A short end-of-year unit containing open problems I solved at the Duluth REU.
The worst olympiad problems you've ever seen. The name is a reference to the video game term in which you do the same thing over and over.
Computational problems in modular arithmetic, again at the border of short-answer contests and olympiads.
Nominally a unit about Diophantine equations, but with a focus on expressions of the form a^n \pm 1. Mods and orders, Fermat's Christmas theorem, lifting the exponent.
A unit about the idea that if d divides a and b, then d divides any linear combination of a and b. This intuition underlies Bezout's lemma, the Euclidean algorithm, and the division algorithm, as well as a techinque which I privately call remainder bounding. One very good example of a problem of this feeling is SL 2016 N4 (sort of the crown example of remainder bounding).
Heavy machinery in number theory: Vieta jumping, quadratic reciprocity, and some big-name theorems you may or may not have heard of.
A theoretical unit on the algebra and number theory of polynomials over Z, bordering into some algebraic number theory and Galois theory. Algebraic integers and irreducible polynomials feature prominently in this unit. The number theory in this unit goes deeper than that used in the Irreducible unit.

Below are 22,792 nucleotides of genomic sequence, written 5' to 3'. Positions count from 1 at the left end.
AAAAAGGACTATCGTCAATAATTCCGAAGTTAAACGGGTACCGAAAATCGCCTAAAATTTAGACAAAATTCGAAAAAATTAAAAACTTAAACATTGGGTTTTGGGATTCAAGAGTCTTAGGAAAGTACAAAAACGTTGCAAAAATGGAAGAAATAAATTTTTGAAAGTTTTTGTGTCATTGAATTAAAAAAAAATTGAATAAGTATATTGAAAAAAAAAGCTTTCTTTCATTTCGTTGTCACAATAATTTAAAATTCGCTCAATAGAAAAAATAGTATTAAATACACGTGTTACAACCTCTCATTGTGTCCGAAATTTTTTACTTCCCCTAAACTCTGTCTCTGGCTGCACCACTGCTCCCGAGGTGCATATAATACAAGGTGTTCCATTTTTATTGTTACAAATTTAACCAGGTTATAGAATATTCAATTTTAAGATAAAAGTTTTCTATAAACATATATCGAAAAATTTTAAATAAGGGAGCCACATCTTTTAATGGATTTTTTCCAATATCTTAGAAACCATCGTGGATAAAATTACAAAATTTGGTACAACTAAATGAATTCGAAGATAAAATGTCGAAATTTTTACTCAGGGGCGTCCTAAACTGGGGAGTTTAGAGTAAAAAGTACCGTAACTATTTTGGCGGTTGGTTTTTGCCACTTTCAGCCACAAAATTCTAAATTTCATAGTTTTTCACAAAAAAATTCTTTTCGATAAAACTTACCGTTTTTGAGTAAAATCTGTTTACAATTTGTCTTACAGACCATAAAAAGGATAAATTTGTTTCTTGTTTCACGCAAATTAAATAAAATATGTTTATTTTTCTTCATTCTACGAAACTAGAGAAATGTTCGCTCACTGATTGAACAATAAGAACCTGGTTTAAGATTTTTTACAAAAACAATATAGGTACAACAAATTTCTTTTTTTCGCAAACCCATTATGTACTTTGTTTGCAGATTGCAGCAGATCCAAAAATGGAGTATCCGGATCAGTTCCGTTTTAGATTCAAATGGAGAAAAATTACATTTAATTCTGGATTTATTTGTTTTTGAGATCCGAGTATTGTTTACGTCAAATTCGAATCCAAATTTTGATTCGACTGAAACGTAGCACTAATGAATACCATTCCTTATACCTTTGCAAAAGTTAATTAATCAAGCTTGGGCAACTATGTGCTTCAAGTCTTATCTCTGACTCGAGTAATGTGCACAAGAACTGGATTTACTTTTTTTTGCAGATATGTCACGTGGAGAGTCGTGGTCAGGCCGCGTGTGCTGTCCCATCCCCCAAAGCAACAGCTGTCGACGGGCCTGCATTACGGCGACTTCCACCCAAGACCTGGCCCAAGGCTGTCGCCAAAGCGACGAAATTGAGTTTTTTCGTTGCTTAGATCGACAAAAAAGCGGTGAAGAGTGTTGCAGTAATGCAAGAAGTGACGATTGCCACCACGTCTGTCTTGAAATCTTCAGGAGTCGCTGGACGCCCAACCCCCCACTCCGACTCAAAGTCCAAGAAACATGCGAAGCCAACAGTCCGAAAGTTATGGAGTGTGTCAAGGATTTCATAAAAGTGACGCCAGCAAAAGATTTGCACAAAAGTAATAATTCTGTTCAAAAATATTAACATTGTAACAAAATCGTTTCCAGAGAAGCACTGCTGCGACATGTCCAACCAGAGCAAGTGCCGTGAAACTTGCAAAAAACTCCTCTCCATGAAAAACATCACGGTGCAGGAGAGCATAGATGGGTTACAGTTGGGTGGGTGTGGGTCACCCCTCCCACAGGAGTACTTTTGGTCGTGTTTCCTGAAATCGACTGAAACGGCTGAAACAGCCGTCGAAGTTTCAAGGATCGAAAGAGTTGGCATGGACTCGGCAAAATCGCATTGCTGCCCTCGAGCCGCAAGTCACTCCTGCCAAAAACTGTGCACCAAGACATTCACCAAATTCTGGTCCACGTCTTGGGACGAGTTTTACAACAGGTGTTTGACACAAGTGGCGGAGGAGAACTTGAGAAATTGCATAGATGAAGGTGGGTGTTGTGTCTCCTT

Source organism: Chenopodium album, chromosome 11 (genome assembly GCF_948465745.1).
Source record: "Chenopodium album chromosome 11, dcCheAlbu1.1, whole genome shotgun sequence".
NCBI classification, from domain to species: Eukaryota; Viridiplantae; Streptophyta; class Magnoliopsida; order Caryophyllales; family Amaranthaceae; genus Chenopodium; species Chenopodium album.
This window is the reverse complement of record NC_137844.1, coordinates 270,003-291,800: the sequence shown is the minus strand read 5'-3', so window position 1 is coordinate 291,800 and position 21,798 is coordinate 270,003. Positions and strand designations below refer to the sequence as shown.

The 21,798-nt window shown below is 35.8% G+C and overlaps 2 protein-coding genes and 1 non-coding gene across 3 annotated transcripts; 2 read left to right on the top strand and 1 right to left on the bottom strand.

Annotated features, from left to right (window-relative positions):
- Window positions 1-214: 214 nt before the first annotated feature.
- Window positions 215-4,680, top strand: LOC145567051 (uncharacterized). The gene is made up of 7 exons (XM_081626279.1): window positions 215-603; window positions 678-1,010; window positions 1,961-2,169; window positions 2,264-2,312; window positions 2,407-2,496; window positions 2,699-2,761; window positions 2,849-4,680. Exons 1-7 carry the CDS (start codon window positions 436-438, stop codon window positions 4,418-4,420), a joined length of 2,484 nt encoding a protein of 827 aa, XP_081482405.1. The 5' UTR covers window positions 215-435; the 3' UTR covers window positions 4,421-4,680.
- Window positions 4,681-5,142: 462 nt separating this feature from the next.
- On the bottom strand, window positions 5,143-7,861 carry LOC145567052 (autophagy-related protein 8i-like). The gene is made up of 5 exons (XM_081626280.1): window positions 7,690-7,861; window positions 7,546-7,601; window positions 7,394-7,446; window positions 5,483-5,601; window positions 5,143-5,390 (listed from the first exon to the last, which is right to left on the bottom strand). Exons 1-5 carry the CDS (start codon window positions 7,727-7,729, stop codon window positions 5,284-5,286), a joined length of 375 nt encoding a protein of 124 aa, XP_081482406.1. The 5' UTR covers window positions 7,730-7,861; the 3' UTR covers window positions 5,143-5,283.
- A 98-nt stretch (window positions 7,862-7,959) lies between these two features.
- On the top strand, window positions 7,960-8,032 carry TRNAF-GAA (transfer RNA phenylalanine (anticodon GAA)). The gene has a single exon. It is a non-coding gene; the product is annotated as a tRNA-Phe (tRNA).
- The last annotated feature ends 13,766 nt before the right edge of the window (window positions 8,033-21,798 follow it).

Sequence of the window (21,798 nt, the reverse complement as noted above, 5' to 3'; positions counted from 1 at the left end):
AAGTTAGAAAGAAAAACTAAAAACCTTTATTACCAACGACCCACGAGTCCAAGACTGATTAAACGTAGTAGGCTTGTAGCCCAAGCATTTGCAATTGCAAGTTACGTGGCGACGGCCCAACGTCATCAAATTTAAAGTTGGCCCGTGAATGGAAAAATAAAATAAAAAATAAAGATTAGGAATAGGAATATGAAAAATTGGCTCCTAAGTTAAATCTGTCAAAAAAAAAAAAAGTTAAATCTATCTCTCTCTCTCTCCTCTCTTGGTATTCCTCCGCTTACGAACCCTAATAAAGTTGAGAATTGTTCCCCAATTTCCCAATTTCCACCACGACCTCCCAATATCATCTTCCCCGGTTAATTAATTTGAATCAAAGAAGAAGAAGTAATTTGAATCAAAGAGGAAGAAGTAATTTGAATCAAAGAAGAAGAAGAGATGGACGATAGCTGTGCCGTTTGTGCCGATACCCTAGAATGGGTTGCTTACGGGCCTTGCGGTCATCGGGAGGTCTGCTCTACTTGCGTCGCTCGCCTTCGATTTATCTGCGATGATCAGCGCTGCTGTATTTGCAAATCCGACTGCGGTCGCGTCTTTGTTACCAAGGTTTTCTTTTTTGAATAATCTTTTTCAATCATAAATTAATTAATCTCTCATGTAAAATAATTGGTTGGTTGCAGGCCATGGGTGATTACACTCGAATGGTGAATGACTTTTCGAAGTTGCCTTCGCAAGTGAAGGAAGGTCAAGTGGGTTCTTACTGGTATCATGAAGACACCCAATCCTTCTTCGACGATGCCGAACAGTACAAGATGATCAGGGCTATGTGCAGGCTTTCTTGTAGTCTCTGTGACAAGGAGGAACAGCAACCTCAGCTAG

Construction problems in number theory. In some ways it's like the free unit because you get to make some decisions, but in other ways Z has a lot of structure that you might know things about, and you'll have to balance these two intuitions.
Orders modulo a prime, at the border of AIME and USA(J)MO but leaning a lot more towards the latter. Intended as an introduction into olympiad number theory.
The use of v_p in handling olympiad problems.
Size in NT
Using size as a way to handle number theory conditions, for example taking sufficiently large primes. On the border between olympiad algebra and olympiad number theory.
Number theory practice for experts, combining problems from Dioph and Heavy NT as well as some other sources.